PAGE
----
The House Of The Rising Sun
Gl. am. Folk song

There is a house in New Orleans,
you call the Rising Sun.
It has been the ruin of many a poor soul,
and me, oh God, I'm one.

There is a house in New Orleans,
they call the Rising Sun.
It has been the ruin of many a poor girl
and me, oh God, I'm one.

If I'd have a-listened to what mamma said
I'd a-been at home today;
being so young and foolish, poor girl,
I let a gambler lead me astray.

My mother is a tailor,
she sews those new blue jeans;
my sweetheart, he's a drunkard, Lord,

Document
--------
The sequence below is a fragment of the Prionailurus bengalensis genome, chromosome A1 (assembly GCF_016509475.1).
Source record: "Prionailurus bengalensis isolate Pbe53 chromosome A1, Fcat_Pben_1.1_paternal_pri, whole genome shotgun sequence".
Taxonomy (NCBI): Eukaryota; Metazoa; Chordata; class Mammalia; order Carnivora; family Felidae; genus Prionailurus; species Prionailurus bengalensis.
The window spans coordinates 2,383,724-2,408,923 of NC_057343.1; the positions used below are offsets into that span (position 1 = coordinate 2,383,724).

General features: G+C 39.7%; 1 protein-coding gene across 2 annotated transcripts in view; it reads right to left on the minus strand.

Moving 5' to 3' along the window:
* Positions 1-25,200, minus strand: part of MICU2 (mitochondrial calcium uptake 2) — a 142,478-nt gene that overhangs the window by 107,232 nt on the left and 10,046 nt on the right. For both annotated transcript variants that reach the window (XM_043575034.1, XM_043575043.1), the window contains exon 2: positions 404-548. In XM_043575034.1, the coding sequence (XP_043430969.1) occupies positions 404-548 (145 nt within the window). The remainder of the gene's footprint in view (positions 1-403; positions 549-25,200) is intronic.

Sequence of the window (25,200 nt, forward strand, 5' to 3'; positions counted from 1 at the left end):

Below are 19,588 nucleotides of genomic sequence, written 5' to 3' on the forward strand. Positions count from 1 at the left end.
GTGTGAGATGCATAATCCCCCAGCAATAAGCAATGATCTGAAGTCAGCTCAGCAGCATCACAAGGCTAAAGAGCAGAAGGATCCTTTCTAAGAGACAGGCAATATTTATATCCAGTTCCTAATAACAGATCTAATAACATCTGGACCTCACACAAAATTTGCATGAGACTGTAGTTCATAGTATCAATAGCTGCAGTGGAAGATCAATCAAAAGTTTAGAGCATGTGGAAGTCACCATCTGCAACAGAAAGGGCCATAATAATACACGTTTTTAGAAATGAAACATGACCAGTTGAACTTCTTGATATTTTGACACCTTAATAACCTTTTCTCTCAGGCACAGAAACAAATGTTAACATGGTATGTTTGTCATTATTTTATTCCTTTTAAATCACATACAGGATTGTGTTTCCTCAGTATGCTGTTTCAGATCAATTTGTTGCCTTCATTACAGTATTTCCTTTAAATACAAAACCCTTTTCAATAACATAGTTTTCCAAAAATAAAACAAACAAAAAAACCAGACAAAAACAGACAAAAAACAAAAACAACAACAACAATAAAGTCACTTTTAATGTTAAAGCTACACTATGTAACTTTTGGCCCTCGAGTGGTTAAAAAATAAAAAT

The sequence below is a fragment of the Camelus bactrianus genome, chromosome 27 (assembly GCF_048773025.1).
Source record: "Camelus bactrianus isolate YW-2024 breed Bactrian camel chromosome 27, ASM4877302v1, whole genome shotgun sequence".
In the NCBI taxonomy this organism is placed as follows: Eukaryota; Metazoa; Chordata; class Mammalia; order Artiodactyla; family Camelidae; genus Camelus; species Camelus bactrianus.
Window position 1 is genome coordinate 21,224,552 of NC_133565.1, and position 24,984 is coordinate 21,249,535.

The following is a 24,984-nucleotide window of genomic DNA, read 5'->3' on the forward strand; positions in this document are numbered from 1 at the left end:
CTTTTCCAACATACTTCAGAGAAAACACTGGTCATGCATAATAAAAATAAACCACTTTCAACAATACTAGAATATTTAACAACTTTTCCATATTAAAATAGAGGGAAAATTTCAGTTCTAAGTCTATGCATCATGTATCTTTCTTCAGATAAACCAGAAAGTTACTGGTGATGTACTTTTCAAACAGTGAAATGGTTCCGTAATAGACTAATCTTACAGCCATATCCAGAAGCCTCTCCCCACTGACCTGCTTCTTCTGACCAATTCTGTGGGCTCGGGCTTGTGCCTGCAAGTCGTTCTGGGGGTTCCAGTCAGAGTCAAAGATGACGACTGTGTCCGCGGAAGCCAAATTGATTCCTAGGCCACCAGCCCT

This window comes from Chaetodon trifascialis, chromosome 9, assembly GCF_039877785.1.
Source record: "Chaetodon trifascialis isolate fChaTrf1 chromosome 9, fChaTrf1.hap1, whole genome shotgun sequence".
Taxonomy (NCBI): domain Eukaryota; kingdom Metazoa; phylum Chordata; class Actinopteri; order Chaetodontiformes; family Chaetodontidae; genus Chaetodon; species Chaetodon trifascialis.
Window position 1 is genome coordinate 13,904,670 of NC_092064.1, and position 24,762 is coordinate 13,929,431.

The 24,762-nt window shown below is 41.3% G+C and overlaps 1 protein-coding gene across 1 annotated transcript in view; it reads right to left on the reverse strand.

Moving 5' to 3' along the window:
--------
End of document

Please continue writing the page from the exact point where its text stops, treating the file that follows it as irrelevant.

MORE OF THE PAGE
drinks down in New Orleans.

The only thing that a drunkard needs
is a suitcase and a trunk;
the only time he's satisfied
is when he's on a drunk.

He fills his glasses to the brim,
and passes them around,
the only leasure that he gets out of life
is a-hoboing from town to town.

Go tell my baby sister
never do what I have done,
but shun that house in New Orleans
they call that Rising Sun.

It's one foot on the platform,
one foot on the train;
I'm going back to New Orleans
to wear that ball and chain.

I'm going back to New Orleans.
My time is almost done.
I'm going there to spend my days
beneath that Rising Sun.


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